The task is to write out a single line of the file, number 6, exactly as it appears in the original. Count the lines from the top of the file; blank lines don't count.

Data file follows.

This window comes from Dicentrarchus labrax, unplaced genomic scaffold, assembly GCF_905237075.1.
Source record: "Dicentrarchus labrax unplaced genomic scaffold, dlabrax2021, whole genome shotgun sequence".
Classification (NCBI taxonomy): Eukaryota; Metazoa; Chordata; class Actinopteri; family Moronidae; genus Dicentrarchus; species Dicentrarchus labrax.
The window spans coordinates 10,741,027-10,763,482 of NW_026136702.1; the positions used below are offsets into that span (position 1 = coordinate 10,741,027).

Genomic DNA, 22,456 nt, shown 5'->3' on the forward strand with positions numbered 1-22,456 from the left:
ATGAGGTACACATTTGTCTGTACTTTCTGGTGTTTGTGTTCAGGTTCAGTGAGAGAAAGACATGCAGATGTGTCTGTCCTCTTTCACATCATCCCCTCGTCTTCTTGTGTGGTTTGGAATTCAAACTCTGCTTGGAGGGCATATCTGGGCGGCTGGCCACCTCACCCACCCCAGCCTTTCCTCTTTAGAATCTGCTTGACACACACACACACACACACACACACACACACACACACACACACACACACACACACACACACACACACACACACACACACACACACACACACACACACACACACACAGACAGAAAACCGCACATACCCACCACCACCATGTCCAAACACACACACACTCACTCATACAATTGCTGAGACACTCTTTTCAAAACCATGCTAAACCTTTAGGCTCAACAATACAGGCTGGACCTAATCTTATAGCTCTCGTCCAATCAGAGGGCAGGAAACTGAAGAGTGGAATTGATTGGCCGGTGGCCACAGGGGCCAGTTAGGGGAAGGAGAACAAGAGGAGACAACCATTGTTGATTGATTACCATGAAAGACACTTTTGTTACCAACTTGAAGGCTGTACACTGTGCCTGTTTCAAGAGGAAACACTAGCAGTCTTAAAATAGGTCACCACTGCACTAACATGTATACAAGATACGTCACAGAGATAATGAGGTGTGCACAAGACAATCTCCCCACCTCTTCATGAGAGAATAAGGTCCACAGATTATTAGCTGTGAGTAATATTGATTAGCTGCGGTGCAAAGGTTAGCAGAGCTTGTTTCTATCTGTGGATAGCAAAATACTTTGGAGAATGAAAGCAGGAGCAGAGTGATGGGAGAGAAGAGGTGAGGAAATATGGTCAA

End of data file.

ATGAGGTACACATTTGTCTGTACTTTCTGGTGTTTGTGTTCAGGTTCAGTGAGAGAAAGACATGCAGATGTGTCTGTCCTCTTTCACATCATCCCCTCGTCTTCTTGTGTGGTTTGGAATTCAAACTCTGCTTGGAGGGCATATCTGGGCGGCTGGCCACCTCACCCACCCCAGCCTTTCCTCTTTAGAATCTGCTTGACACACACACACACACACACACACACACACACACACACACACACACACACACACACACACACACACACACACACACACACACACACACACACACACACACACACACAGACAGAAAACCGCACATACCCACCACCACCATGTCCAAACACACACACACTCACTCATACAATTGCTGAGACACTCTTTTCAAAACCATGCTAAACCTTTAGGCTCAACAATACAGGCTGGACCTAATCTTATAGCTCTCGTCCAATCAGAGGGCAGGAAACTGAAGAGTGGAATTGATTGGCCGGTGGCCACAGGGGCCAGTTAGGGGAAGGAGAACAAGAGGAGACAACCATTGTTGATTGATTACCATGAAAGACACTTTTGTTACCAACTTGAAGGCTGTACACTGTGCCTGTTTCAAGAGGAAACACTAGCAGTCTTAAAATAGGTCACCACTGCACTAACATGTATACAAGATACGTCACAGAGATAATGAGGTGTGCACAAGACAATCTCCCCACCTCTTCATGAGAGAATAAGGTCCACAGATTATTAGCTGTGAGTAATATTGATTAGCTGCGGTGCAAAGGTTAGCAGAGCTTGTTTCTATCTGTGGATAGCAAAATACTTTGGAGAATGAAAGCAGGAGCAGAGTGATGGGAGAGAAGAGGTGAGGAAATATGGTCAA